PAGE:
This data is significant to traders in much that same way as the Trade Balance is significant: when foreigners buy domestic securities, they must pay in domestic currency and, therefore the greater demand causes the domestic currency to appreciate.

Connected with both of the above is the concept of Trade Flows and Capital flows.


Trade Flows

Trade flows are the buying and selling of goods and services between countries.

Trade flows measure the balance of trade (exports – imports).  This is the amount of goods that one country sells to other countries minus the amount of goods that a country buys from other countries.  This calculation includes all international goods transactions and represents a country's trade balance.

Countries that are net exporters export more to international clients than they import from international producers.

Net exporters run a trade surplus.  This is due to the fact that they sell more goods to the international market than they purchase from the international market.  Demand for that country's currency then increases because international clients must buy the country’s currency in order to buy these goods.  This causes the value of the currency to rise.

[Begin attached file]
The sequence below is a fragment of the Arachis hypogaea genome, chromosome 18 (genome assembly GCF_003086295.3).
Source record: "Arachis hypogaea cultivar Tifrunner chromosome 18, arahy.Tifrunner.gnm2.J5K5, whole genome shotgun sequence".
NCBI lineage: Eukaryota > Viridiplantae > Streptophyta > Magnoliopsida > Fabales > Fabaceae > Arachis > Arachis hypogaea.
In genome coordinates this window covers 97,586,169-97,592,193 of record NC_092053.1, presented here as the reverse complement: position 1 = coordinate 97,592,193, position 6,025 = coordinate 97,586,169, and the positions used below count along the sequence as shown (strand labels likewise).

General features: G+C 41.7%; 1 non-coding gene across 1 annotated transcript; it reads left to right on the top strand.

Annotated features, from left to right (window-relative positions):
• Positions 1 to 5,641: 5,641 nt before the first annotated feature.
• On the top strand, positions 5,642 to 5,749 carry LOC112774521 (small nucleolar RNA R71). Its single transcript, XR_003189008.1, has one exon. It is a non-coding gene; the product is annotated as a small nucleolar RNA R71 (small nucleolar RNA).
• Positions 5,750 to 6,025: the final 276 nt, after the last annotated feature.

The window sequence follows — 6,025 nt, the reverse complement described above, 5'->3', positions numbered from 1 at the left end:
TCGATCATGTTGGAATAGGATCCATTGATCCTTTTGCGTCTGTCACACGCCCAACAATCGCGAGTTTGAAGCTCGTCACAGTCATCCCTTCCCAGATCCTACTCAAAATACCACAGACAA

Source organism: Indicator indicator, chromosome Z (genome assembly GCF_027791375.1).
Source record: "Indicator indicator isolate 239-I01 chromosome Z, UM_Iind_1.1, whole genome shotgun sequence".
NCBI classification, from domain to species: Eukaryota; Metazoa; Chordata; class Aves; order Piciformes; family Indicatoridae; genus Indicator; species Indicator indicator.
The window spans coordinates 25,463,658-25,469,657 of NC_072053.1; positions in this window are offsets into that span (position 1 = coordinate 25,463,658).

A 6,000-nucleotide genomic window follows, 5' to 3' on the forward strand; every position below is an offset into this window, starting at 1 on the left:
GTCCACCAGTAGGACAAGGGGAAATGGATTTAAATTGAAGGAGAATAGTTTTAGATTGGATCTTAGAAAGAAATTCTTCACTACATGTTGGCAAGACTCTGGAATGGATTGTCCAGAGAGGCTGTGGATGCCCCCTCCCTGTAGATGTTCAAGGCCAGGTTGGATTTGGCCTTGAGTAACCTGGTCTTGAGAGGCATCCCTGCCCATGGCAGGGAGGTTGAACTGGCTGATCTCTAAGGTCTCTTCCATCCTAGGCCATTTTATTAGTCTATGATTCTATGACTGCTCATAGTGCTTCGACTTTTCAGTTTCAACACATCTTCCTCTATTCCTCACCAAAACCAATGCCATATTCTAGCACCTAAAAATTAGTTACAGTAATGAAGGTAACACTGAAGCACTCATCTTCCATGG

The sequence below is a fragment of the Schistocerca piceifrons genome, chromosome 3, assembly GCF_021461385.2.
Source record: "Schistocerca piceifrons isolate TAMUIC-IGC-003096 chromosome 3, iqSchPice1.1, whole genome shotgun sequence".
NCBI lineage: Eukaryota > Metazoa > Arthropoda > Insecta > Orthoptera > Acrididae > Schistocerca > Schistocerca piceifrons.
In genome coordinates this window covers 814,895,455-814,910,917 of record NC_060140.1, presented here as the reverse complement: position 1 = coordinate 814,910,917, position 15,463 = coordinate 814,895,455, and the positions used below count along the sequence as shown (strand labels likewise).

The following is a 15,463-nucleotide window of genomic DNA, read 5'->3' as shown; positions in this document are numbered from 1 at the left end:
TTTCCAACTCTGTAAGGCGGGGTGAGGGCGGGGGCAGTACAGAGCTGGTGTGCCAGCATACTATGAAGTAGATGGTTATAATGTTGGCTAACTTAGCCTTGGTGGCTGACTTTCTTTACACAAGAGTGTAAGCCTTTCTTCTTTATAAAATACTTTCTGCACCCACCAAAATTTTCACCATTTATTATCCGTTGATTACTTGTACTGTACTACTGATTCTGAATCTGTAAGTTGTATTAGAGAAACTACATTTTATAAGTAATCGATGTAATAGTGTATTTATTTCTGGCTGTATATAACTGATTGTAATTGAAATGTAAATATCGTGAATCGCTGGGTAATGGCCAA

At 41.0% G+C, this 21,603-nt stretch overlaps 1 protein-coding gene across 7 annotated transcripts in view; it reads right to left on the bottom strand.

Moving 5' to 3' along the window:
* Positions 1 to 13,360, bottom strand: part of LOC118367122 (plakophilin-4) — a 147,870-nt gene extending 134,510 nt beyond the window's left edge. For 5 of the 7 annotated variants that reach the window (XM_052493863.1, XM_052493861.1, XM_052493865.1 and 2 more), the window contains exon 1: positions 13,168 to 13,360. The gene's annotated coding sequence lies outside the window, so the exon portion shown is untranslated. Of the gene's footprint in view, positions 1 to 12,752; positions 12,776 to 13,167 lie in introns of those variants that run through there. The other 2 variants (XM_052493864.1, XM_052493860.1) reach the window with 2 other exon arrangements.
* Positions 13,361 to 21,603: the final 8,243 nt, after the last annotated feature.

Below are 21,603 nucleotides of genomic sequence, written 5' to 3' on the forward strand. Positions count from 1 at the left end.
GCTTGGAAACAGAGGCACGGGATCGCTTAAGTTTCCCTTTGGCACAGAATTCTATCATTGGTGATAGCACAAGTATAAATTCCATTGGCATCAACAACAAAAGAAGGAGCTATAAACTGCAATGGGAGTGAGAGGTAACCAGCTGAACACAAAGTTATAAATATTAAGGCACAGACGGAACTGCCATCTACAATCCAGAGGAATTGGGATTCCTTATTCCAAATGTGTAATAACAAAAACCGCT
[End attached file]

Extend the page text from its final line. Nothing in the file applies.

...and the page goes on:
Countries that are net importers import more from international producers than they export to international clients.

Net importers run a trade deficit.  This is due to the fact that they purchase more foreign goods than they sell to the international market.  In order to purchase these international goods, importers must sell their domestic currency and buy a foreign currency.  This causes the value of the domestic currency to fall.

As an example, let us look at Japan, which is an export-driven economy which usually runs a trade surplus.  Japan exports more goods to international clients than they import from international producers.

Japan's trade surplus is the major reason why the JPY has not depreciated sharply despite severe economic weakness.

Japan is a net exporter with a current account surplus of about 3% of GDP.

This creates international demand to buy the JPY in order for international clients to purchase Japanese products.

Clearly a change in the balance of payments from one country to another has a direct effect on currency levels.  Therefore, it is important for traders to keep abreast of economic data relating to this balance and understand the implications of changes in the balance of payments.

JPY has appreciated despite economic weakness.  From 8/2003 – 12/2003 USD/JPY went from 121.00 to 107.00.


Capital Flows

Capital flows represent money sent from overseas in order to invest in foreign markets.